HM Passport Office reserves the right to call any passport applicant for an identity interview. However, where the identity of a newly naturalised British citizen can be confirmed using records already held by UK Visas & Immigration, they will not be routinely required to attend an interview as part of their first UK passport application.

The new process maintains our high standards of identity assurance but removes an unnecessary burden on newly naturalised citizens by no longer requiring them to confirm their identity twice to the Home Office before being issued with a UK passport.

This statement has also been made in the House of Commons: HCWS97
WS
Home Office
Made on: 20 July 2017
Made by: Mr Ben Wallace (The Minister of State for Security)
Commons

Proposed Regulation of the European Parliament and of the Council on the Mutual Recognition of Freezing & Confiscation Orders COM (2016) 819 final

The Government has decided that the UK will opt in to the Regulation on the Mutual Recognition of Freezing and Confiscation Orders.

The proposed Regulation would replace and build upon the existing mutual recognition framework which is currently in two existing instruments – the Council Framework Decision on the execution in the European Union of orders of freezing property of evidence (2003/577/JHA) and the Council Framework Decision (2006/783/JHA) on the application of the principle of mutual recognition to confiscation orders. These Framework Decisions were transposed into UK law in 2014.

Through our Serious Organised Crime Strategy and Action Plan for anti-money laundering and counter terrorist finance, we have made it clear that being able to recover criminal monies is a priority. The proposed Regulation will bring benefits to the UK through strengthening the ability of our operational agencies to have our orders recognised and executed, particularly in countries which have traditionally been slower to assist in cross border asset recovery cases.

The UK’s experience of the existing Framework Decisions has been positive, although numbers of mutual recognition requests are limited due to the short time (since 2014) that the Decisions have been fully transposed in UK law. Asset recovery in some EU states has traditionally been difficult through mutual legal assistance routes, which are lengthy and cumbersome.

Opting into this measure is also consistent with the UK’s approach to participating in EU mutual recognition measures to improve practical cooperation between Member States. Opting in at this point shows our continued positive engagement with this measure, and demonstrates our commitment to work together with our European partners to fight crime and prevent terrorism now and after we leave the European Union.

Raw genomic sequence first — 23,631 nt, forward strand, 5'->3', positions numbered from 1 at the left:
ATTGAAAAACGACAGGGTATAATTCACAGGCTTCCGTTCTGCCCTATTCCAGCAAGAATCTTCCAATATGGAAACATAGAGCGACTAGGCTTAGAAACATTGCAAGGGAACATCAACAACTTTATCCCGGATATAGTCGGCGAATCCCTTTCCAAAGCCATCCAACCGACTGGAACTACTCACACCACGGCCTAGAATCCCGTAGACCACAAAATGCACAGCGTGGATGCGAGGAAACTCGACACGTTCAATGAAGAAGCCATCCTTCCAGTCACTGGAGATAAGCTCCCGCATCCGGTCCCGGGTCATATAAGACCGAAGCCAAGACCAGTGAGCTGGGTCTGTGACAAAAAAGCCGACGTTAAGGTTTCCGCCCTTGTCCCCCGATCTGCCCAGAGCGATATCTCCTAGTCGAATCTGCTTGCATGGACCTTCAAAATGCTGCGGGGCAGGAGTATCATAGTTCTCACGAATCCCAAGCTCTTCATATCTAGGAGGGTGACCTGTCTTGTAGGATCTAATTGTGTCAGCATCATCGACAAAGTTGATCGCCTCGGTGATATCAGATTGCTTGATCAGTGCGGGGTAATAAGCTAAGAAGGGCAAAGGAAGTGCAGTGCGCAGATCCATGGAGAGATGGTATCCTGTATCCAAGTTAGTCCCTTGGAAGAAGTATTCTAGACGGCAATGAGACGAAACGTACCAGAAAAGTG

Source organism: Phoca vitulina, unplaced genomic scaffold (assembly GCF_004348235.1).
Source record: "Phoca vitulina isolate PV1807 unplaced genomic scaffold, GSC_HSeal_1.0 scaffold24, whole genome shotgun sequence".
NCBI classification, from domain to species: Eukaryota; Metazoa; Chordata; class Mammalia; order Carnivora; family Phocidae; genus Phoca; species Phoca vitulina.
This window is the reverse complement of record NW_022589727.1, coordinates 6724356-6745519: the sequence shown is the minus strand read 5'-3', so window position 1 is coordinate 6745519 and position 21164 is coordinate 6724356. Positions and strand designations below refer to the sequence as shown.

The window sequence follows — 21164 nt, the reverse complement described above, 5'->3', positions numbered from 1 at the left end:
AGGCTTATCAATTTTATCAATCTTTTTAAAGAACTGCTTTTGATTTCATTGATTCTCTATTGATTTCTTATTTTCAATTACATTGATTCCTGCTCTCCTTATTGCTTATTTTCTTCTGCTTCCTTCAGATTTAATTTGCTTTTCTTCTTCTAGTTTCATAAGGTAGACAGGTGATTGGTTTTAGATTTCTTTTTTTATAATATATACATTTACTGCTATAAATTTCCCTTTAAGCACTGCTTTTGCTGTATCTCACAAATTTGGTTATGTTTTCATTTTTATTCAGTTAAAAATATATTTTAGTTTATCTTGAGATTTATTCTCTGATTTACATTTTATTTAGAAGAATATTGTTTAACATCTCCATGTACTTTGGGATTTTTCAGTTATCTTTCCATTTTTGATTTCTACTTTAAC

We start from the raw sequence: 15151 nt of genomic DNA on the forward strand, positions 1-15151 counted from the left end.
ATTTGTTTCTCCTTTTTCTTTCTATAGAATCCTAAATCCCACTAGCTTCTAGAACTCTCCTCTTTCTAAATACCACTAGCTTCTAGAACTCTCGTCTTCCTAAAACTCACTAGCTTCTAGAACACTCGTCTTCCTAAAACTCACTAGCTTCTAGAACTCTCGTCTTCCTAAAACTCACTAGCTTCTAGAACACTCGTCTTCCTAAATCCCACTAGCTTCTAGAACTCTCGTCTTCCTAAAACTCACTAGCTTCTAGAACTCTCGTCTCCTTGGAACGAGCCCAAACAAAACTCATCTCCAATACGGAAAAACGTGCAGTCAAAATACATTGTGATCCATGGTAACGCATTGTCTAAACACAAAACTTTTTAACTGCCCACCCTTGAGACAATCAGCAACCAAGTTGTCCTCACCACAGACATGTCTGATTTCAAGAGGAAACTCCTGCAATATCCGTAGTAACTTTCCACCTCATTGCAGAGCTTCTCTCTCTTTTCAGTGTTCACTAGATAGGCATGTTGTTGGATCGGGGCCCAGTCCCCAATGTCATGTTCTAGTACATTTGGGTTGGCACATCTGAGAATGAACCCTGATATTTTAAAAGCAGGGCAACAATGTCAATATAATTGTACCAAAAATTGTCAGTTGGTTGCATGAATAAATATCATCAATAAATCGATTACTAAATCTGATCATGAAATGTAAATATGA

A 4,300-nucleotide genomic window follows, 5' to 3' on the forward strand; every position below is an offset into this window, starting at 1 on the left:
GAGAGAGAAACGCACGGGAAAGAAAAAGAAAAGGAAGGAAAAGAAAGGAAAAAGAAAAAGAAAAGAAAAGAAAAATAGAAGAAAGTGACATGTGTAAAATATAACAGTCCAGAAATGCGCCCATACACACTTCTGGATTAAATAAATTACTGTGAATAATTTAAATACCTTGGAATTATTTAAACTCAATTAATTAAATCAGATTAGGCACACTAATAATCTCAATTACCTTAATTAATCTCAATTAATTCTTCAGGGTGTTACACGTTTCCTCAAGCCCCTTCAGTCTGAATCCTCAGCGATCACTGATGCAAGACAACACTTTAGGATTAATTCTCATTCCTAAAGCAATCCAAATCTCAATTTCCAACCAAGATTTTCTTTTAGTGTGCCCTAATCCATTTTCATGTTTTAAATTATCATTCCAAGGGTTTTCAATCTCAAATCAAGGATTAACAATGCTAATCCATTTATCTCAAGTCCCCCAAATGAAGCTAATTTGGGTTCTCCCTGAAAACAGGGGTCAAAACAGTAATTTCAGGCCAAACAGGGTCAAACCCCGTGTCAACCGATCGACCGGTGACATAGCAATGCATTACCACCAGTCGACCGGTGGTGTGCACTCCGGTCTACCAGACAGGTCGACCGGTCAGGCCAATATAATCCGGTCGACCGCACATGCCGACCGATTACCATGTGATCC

This statement has also been made in the House of Lords: HLWS100
WS
Home Office
Made on: 20 July 2017
Made by: Baroness Williams of Trafford (The Minister of State, Home Office)
Lords

Statement of Changes in Immigration Rules

My rt hon Friend the Minister of State for Immigration (Brandon Lewis) has today made the following Written Ministerial Statement:

My rt hon Friend the Home Secretary is today laying before the House a Statement of Changes in Immigration Rules (HC 290).

The purpose of the changes is to give effect to the Supreme Court judgment in MM (Lebanon) & Others, handed down on 22 February 2017.

The changes, together with changes to the Secretary of State’s guidance to decision-makers, are intended to give effect to the judgment’s findings in respect of, firstly, the income sources which may be relied upon to meet the minimum income requirement in specified exceptional circumstances; and, secondly, the duty to have regard to the welfare of children under section 55 of the Borders, Citizenship and Immigration Act 2009. They also make other minor amendments and clarifications to the family Immigration Rules.

This statement has also been made in the House of Commons: HCWS95
WS
Home Office
Made on: 20 July 2017
Made by: Baroness Williams of Trafford (The Minister of State, Home Office )
Lords

Publication of Annual JHA Opt-in Reports to Parliament

My rt hon Friend the Secretary of State for the Home Department (Amber Rudd) has today made the following Written Ministerial Statement:

The Home Office and Ministry of Justice have prepared the Sixth and Seventh Annual Reports to Parliament on the Application of Protocols 19 and 21 to the Treaty on European Union (TEU) and the Treaty on the Functioning of the European Union (TFEU) (‘the Treaties’) in Relation to EU Justice and Home Affairs (JHA) Matters (Cm 9488). The Reports, which are today being laid before the House, are submitted on behalf of both my own Department and that of the Justice Secretary. Copies of the Command Paper are available from the Vote Office and on Gov.uk.

On 9 June 2008, the then Leader of the House of Lords committed to table a report in Parliament each year setting out the decisions taken by the Government in accordance with Protocol 21 (‘the Justice and Home Affairs opt-in Protocol’) and to make that report available for debate. These commitments were designed to ensure that the views of the Scrutiny Committees should inform the Government’s decision-making process.

The Sixth Report covers decisions taken over the period 1 December 2014 – 30 November 2015. In that period, decisions on UK participation in 23 EU JHA legislative proposals have been taken. The UK has decided to opt in under the JHA opt-in Protocol in 11 cases and has decided not to opt in in 13 cases (this includes one decision on an international agreement where the UK opted into one set of JHA provisions in the measure, and did not opt into another). The Government has not asserted the Schengen opt-out to any proposals during that period.